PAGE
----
Advice for music therapists and music practitioners - Music for Dementia
For older people in care homes, hospitals or hospices, particularly those living with dementia, music can offer a unique way to engage.
It can also be a way to communicate and find routine, comfort and creativity in life. The potential benefits to their wellbeing and quality of life are evidenced through research and lived experience, and there is a clear underlying neurological basis for working with music.
Some of the UK’s care homes have embraced music and its therapeutic benefits, but the vast majority of the 18,000+ care homes do not yet offer their residents genuinely considered participative music opportunities.
COVID-19 has severely interrupted live music delivery and the stimulation provided by live performances and interaction they can provide has been sorely missed.
Musicians still have a role
While this might be a reduced one at present, with online and garden performances (weather permitting), there can be great benefits for musicians who include care homes in their repertoire.
As well as regular paid work, musicians report that working with older people can provide nourishment for their other creative, performance-based work, giving them unique insights into the emotional power that their music can have.
Music therapists can work across care settings
providing specialist services to address specific needs of residents and providing clinically informed support to staff. Music therapists provide a range of services, from working with playlists, facilitating singing groups and choirs, working with other health and care professionals to deliver therapy programmes. To find a music therapist, please visit BAMT.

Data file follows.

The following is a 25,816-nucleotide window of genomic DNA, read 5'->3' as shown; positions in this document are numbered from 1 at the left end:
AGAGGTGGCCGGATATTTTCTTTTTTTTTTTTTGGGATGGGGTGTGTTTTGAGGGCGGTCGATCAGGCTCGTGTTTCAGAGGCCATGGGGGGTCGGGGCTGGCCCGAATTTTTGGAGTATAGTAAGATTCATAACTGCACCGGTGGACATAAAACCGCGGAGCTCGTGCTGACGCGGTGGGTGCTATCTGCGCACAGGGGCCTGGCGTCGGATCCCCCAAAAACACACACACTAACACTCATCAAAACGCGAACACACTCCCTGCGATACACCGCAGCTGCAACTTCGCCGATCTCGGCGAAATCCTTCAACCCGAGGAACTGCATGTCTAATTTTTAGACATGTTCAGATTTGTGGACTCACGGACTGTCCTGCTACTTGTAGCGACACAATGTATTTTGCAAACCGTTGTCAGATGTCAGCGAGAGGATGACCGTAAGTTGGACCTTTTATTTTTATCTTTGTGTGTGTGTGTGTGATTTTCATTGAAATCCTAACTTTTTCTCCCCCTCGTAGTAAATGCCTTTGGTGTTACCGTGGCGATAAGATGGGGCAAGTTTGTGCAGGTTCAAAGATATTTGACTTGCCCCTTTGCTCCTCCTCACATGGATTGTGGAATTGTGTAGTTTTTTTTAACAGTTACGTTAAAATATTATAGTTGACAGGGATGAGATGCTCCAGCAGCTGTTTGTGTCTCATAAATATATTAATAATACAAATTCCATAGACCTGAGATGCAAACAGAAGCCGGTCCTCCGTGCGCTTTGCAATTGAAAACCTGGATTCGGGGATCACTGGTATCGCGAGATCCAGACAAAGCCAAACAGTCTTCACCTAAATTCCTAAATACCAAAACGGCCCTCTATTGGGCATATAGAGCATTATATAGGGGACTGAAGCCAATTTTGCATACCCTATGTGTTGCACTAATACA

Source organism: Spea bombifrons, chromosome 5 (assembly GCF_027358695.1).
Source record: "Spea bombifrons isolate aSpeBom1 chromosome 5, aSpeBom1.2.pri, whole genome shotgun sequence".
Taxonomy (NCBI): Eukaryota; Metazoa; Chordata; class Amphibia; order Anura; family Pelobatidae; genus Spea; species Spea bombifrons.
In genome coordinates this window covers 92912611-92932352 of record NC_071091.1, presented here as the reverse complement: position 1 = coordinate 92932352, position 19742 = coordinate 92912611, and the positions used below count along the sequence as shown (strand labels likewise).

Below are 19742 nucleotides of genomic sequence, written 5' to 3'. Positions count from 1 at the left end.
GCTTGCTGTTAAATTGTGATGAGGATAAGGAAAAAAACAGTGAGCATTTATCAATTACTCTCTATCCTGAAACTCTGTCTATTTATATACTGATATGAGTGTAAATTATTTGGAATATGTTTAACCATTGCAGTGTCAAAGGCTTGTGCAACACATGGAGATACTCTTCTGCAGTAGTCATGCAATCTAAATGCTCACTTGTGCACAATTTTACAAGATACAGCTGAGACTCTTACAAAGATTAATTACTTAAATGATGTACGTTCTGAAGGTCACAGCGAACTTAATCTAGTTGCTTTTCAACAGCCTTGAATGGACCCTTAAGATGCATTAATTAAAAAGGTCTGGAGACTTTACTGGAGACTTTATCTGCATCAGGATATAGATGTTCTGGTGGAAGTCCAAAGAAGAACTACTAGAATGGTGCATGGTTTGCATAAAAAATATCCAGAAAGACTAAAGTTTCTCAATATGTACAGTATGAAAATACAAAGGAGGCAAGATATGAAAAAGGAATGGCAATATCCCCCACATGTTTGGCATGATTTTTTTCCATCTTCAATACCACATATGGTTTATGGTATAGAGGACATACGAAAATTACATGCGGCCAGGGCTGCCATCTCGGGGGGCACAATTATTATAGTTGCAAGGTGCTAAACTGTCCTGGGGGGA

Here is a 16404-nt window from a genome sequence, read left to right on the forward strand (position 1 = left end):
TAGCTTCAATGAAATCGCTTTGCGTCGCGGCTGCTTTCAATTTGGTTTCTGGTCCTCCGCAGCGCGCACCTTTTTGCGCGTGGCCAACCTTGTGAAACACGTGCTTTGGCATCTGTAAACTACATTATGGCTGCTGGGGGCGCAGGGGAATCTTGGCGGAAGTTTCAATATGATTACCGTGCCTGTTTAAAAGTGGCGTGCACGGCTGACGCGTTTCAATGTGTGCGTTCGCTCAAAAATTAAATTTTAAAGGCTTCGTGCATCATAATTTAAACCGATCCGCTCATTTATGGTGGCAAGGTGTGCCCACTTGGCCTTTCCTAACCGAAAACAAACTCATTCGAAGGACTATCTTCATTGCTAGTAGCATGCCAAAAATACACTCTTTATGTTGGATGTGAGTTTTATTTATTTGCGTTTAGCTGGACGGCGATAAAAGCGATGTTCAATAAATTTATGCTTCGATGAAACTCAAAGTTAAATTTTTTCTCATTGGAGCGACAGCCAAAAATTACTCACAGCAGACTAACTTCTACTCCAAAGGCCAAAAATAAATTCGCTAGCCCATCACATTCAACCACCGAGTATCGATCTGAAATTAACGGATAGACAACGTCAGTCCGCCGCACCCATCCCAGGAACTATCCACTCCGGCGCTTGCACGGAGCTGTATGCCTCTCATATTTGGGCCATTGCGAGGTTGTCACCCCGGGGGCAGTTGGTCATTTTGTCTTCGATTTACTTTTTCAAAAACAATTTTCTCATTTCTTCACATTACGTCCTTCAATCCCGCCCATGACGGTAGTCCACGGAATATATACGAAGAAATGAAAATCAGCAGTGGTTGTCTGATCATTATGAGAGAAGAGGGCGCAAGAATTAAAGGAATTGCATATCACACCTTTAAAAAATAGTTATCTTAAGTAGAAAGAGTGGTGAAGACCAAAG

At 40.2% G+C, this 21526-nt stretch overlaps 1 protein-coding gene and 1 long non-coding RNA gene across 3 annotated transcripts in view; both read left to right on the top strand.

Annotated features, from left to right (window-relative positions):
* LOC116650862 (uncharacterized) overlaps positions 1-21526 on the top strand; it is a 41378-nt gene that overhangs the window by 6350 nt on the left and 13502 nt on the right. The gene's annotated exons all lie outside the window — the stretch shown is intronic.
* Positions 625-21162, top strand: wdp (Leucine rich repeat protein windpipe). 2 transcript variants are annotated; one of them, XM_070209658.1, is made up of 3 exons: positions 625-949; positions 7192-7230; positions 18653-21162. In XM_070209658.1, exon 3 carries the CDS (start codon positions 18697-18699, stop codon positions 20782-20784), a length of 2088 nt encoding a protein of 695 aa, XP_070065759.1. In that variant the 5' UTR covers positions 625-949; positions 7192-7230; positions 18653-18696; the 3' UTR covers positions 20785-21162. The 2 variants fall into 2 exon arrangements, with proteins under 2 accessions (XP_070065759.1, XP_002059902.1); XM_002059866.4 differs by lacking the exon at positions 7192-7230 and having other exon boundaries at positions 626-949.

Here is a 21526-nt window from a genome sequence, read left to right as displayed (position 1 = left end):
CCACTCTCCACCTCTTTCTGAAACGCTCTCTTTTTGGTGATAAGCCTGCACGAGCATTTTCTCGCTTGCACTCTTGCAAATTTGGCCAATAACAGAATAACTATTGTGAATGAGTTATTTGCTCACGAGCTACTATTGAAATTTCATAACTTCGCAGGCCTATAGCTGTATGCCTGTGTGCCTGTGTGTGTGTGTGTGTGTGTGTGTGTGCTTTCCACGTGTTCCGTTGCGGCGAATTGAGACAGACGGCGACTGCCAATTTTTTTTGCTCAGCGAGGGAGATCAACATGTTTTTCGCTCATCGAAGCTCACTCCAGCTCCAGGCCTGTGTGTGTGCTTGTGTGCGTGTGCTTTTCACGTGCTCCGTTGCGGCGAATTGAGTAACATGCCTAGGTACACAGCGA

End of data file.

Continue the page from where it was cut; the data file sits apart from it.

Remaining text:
Find out more about what music therapy is.
Singing and making music with residents in care homes can be challenging but it is always rewarding. Live Music Now has put together a toolkit which will help you start, whether you’re a professional musician, care home staff or an amateur singer (and there are tips for more established practitioners, too.)
Live Music Now has been training and supporting musicians throughout the UK to work in care homes for over 40 years
They have created a set of free online resources to help encourage more care homes and musicians to work together, with practical guidance (including videos) on all the above topics. Visit their website to access these. For early-career professional musicians of all genres, you may wish to consider auditioning to join the Live Music Now scheme. For music therapists, you can join BAMT’s Dementia Network. Please contact BAMT for more information.
View and download our 10-point advice document on working in care homes.
Find local musical services or advertise your own groups and sessions – dozens of activities listed across the UK and online.Read more
Facts about music and dementia
Our infographic highlights dementia statistics and how music helps, backed by research.Read more
Real life evidence of the positive impact music can have for people living with dementia in a range of settings.Read more